Embossing is the process of creating a raised or recessed designs on paper and other printed materials. An embossed pattern is raised against the background, while a debossed pattern is sunken into the surface of the material. This technique is often combined with foil stamping, as it alters the surface to create a three-dimensional effect. To learn what foil stamping is, read our previous blog post to find out more.

In order to make this possible, pressure is applied to the dies in order to squeeze the fibers of the paper, which results in a permanently raised design. The dies must be engraved into metal plates in order for them to successfully imprint on the material, while creating a high quality textural contrast to the surrounding area.

To achieve the best quality effect, there are three crucial factors that need to be adhered during the process:

1. Pressure of the weight of stock being embossed, as the pressure changes the intensity of the raised or indented design.
2. Maintaining consistent levels of heat in order to create the desired impression.
3. Die depth will need to be initially evaluated, so as the artwork’s depth appears as desired by the client.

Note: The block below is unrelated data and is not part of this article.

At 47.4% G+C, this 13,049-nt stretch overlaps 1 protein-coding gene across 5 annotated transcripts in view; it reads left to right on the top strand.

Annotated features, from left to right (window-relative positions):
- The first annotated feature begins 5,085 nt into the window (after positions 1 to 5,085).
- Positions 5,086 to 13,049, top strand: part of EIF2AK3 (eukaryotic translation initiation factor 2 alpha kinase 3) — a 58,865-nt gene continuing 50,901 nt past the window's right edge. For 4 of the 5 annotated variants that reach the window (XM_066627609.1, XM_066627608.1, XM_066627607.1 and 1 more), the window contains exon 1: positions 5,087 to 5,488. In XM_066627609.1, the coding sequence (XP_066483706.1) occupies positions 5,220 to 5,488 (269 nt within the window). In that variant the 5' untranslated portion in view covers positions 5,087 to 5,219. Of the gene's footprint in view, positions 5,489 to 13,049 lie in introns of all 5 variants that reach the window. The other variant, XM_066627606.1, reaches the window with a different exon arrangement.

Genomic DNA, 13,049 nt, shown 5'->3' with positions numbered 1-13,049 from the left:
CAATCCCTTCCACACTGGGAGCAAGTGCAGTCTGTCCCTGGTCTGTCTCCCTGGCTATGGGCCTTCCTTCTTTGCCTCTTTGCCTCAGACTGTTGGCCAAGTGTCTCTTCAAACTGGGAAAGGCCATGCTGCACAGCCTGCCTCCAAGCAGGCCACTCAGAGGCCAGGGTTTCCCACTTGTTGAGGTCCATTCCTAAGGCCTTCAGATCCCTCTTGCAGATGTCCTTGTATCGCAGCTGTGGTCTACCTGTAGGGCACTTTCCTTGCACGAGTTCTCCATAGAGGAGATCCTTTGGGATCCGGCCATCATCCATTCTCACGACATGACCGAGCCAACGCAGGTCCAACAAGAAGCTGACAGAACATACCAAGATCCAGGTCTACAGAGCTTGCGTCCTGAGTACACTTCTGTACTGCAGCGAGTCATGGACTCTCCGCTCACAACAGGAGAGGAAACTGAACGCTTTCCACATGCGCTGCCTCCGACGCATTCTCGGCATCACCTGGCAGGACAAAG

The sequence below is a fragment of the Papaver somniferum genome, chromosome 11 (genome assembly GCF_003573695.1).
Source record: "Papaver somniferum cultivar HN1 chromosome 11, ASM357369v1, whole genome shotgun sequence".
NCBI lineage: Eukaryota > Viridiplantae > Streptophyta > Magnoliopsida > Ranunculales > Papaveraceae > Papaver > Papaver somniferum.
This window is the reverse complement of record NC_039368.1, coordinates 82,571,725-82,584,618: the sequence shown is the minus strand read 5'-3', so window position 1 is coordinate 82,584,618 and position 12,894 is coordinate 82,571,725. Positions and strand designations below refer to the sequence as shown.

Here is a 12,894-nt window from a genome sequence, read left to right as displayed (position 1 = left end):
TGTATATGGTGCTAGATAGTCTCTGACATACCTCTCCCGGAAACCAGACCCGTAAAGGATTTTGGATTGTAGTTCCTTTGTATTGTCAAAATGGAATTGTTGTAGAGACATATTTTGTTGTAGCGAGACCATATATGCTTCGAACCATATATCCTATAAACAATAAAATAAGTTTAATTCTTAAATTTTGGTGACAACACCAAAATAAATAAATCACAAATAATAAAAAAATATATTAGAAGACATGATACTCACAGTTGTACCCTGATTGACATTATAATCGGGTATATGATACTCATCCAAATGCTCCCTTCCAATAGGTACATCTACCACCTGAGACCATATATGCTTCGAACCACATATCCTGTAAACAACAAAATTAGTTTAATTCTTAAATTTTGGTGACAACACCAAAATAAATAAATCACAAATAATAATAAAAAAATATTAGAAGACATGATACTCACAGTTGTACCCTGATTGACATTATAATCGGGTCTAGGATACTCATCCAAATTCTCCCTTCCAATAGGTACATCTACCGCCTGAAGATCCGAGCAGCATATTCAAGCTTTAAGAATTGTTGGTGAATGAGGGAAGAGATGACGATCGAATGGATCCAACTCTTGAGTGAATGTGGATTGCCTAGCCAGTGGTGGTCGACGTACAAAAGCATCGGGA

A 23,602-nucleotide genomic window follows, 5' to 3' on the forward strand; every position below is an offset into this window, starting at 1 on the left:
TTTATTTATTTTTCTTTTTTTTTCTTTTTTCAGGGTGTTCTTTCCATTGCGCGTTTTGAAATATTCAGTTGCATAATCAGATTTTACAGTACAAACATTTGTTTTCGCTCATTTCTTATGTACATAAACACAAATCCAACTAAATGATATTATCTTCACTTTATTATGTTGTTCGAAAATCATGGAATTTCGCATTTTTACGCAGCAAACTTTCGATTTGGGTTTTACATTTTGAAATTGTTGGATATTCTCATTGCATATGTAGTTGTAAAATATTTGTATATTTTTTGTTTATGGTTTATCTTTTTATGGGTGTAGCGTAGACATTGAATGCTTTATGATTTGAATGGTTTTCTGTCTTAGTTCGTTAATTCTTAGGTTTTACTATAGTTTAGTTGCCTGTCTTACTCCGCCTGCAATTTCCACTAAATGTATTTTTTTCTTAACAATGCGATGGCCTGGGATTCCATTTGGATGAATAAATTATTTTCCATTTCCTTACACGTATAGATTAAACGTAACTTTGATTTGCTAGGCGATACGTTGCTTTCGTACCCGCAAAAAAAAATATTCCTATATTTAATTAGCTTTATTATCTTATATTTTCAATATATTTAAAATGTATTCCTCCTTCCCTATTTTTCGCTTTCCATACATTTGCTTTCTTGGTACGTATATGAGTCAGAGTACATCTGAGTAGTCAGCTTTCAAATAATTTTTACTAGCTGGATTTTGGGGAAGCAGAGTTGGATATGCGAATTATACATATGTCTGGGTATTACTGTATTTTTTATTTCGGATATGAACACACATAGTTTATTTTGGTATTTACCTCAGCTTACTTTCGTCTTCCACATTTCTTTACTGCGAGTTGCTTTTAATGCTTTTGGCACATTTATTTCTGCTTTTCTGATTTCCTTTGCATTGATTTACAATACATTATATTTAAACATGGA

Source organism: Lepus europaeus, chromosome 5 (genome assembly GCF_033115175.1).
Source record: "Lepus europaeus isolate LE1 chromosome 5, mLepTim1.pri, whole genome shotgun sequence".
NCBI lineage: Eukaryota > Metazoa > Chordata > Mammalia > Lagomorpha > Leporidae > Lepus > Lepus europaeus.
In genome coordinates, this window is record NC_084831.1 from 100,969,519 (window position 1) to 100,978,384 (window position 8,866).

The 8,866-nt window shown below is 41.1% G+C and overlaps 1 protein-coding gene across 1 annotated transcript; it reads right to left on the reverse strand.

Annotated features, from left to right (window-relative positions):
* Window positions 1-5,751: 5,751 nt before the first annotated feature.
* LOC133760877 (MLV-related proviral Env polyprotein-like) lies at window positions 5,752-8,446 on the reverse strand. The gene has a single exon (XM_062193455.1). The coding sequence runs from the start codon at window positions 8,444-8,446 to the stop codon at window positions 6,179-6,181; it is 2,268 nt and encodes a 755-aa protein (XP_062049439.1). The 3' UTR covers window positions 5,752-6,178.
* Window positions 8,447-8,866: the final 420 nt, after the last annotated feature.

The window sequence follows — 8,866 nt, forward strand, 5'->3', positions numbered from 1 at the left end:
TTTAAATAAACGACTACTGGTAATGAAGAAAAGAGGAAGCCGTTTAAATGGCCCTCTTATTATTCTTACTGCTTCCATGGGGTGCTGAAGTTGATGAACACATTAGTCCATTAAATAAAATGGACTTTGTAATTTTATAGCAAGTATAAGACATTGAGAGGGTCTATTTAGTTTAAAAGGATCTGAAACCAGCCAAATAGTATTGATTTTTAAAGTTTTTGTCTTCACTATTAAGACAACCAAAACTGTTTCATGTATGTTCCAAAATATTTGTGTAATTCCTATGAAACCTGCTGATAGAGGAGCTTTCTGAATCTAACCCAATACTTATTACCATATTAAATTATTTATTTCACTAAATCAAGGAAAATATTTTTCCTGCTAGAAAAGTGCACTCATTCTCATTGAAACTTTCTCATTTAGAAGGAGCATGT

There are different embossing types, which are used to produce various effects. Below are the many techniques:

Blind Emboss
A “blind” emboss refers to an emboss in which no ink (or foil) is used; as a result, the change in dimension is the only noticeable difference. This effect provides a subtle yet distinctive impression.
Registered Emboss

Registered embossing is a technique that aligns the embossed design another image created with another design, ink, foil, or punching.

Combination Emboss

Combination embossing is the process of embossing and foil stamping the same image. Basically, this comprises of both imprinting and aligning foil over the embossed image, thus producing a foil emboss. The process must be precise, as it involves a close application in order to keep the image and foil lined up perfectly.

Scorching results in an antique or vintage appearance in the embossed design, through heating the die plate beyond a normal temperature. Typically, it is preferred to use a lighter color paper for this technique, as to create a noticeable two-toned contrast. The effect, unfortunately, can interfere with the clarity of the design depending on the application.


Pastelling sounds like the name suggests—it embosses an image with a pearl, clear gloss, or pastel foil finish. This creates softer and lighter contrast to the paper.

Unlike pastelling, glazing produces a shiny appearance, which tends to work better with darker colors as the contrast becomes more apparent. When used in combination with foil stamping, it can create an illustrious and rich appearance.

You may be thinking, what types of projects should I actually use embossing for?

Embossing can be used for creating unforgettable invitations, postage stamps, legal documents, and seals.